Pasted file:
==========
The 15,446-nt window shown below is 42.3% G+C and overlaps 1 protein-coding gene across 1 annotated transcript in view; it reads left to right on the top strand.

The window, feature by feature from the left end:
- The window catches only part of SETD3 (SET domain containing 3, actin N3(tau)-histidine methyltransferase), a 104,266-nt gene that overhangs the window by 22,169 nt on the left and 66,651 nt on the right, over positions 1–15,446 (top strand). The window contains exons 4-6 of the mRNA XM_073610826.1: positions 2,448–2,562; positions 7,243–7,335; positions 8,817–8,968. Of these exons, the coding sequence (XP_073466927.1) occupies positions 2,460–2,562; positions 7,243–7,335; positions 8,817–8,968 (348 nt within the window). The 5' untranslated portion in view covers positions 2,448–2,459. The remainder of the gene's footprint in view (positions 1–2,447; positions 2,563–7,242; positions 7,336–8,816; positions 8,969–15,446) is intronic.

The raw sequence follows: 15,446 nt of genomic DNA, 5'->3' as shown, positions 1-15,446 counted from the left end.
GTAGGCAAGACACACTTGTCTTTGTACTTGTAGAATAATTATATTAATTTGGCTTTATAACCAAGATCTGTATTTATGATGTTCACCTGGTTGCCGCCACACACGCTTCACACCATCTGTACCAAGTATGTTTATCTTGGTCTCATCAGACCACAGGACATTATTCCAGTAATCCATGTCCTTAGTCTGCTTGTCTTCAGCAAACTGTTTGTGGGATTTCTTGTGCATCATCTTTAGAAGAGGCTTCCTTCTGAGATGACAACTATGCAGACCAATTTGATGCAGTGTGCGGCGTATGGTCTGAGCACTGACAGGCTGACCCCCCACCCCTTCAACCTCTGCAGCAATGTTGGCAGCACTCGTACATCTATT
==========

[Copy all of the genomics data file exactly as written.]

The 15,446-nt window shown below is 42.3% G+C and overlaps 1 protein-coding gene across 1 annotated transcript in view; it reads left to right on the top strand.

The window, feature by feature from the left end:
- The window catches only part of SETD3 (SET domain containing 3, actin N3(tau)-histidine methyltransferase), a 104,266-nt gene that overhangs the window by 22,169 nt on the left and 66,651 nt on the right, over positions 1–15,446 (top strand). The window contains exons 4-6 of the mRNA XM_073610826.1: positions 2,448–2,562; positions 7,243–7,335; positions 8,817–8,968. Of these exons, the coding sequence (XP_073466927.1) occupies positions 2,460–2,562; positions 7,243–7,335; positions 8,817–8,968 (348 nt within the window). The 5' untranslated portion in view covers positions 2,448–2,459. The remainder of the gene's footprint in view (positions 1–2,447; positions 2,563–7,242; positions 7,336–8,816; positions 8,969–15,446) is intronic.

The raw sequence follows: 15,446 nt of genomic DNA, 5'->3' as shown, positions 1-15,446 counted from the left end.
GTAGGCAAGACACACTTGTCTTTGTACTTGTAGAATAATTATATTAATTTGGCTTTATAACCAAGATCTGTATTTATGATGTTCACCTGGTTGCCGCCACACACGCTTCACACCATCTGTACCAAGTATGTTTATCTTGGTCTCATCAGACCACAGGACATTATTCCAGTAATCCATGTCCTTAGTCTGCTTGTCTTCAGCAAACTGTTTGTGGGATTTCTTGTGCATCATCTTTAGAAGAGGCTTCCTTCTGAGATGACAACTATGCAGACCAATTTGATGCAGTGTGCGGCGTATGGTCTGAGCACTGACAGGCTGACCCCCCACCCCTTCAACCTCTGCAGCAATGTTGGCAGCACTCGTACATCTATT